Here are my initial reactions to the results of the midterm elections for education policy.
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November 05, 2014
October 27, 2014
What do Senate and gubernatorial candidates have to say on K-12, higher ed, and pre-K? Here are 10 takeaways from reviewing their platforms.
October 14, 2014
Three weeks out from midterms, I offer thoughts on what the impact of the 2014 Senate elections might be for education reform and for the Department of Education.
June 26, 2014
Some folks in positions of educational import are shading the truth, big time. How do I know this? Because I'm hearing two very different things that can't be reconciled.
June 09, 2014
I was struck by some of the feedback to last Thursday's post on the whole "why can't pols get out of schooling?" question. Meanwhile, reform skeptic John Thompson continued our occasional, engaging, correspondence, penning a thoughtful missive that took the blog to heart while arguing that reformers ought be equally willing to make their peace with the ways of liberal democracy. His take is constructive and applies the insights usefully (though you'll note parts that I obviously don't buy), and I agreed to run it as a follow-up.
April 07, 2014
For those interested in schooling, a potential Jeb Bush candidacy is an altogether good thing. Keep in mind that, for more than a decade, Jeb Bush has been the Right's unquestioned champion of school reform. During his two terms as Florida's governor, he earned a reputation for his ambitious, transformative education agenda. Since leaving office in 2007, Bush has extended his legacy. He launched the influential Foundation for Excellence in Education. He has been the go-to mentor for GOP governors on education and a leading proselytizer for digital learning. Bush's knowledge of education dwarfs that of anyone else in the field. Even if you disagree with him, a Jeb Bush candidacy ensures that education will get its fair share of attention. Now, all that said, a Bush candidacy could also face a fascinating complication from the Common Core.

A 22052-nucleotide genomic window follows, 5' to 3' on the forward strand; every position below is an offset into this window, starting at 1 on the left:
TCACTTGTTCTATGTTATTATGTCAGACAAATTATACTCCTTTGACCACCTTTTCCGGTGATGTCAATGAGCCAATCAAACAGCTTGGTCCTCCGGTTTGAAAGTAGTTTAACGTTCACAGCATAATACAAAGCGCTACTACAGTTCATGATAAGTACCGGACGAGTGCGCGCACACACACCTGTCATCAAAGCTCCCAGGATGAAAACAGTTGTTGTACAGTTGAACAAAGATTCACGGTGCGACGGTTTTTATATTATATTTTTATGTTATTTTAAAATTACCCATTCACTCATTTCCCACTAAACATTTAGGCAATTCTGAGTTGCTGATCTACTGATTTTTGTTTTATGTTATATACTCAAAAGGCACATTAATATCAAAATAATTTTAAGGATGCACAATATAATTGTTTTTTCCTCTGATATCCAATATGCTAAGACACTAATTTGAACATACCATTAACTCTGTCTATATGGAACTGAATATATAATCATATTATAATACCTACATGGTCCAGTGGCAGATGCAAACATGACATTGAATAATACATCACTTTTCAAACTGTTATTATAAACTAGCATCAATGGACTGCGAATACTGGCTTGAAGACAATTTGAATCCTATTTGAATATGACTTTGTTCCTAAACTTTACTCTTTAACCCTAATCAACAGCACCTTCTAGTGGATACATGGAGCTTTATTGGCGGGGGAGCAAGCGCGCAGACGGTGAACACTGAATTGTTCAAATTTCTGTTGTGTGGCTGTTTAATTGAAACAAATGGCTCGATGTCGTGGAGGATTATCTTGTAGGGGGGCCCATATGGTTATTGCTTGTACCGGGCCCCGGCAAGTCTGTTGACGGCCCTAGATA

January 29, 2014
Last night, in the State of the Union, President Obama played it pretty safe when it came to education. He was for more college affordability, higher expectations and performance for K-12, and more pre-K. Not much that anyone is going to object to. Even his oblique reference to "more challenging curriculums" was pretty darn discreet, so much so that I was a little surprised to see analysis so immediately flag it as a veiled reference to the Common Core.
October 07, 2013
The shutdown is an extreme version of federal politics at play, but it also illuminates how dependence on federal funding inevitably sucks a sector or program into the vortex of national politics and federal politicking. A supersized version of this is playing out in health care, where policy thinkers, advocates, and practitioners (of all stripes) find their ideas caricatured amidst the swirling political currents that surround the Affordable Care Act.
July 18, 2013
With the House about to move on the Student Success Act (SSA), the NCLB/ESEA reauthorization dance is back in full swing. Reporters are calling, heated e-mails are flying around the Beltway, and policy types are making heated declarations. For what it's worth, here's what's on my mind: 1] The mos...
June 25, 2013
Yesterday, the Supreme Court ruled 7 to 1 in Fisher v. U. Texas that affirmative action is constitutional, but only within tight constraints. The Court remanded the case to a lower court and instructed it to apply "strict scrutiny" in deciding whether UT's race-conscious admissions policy met the c...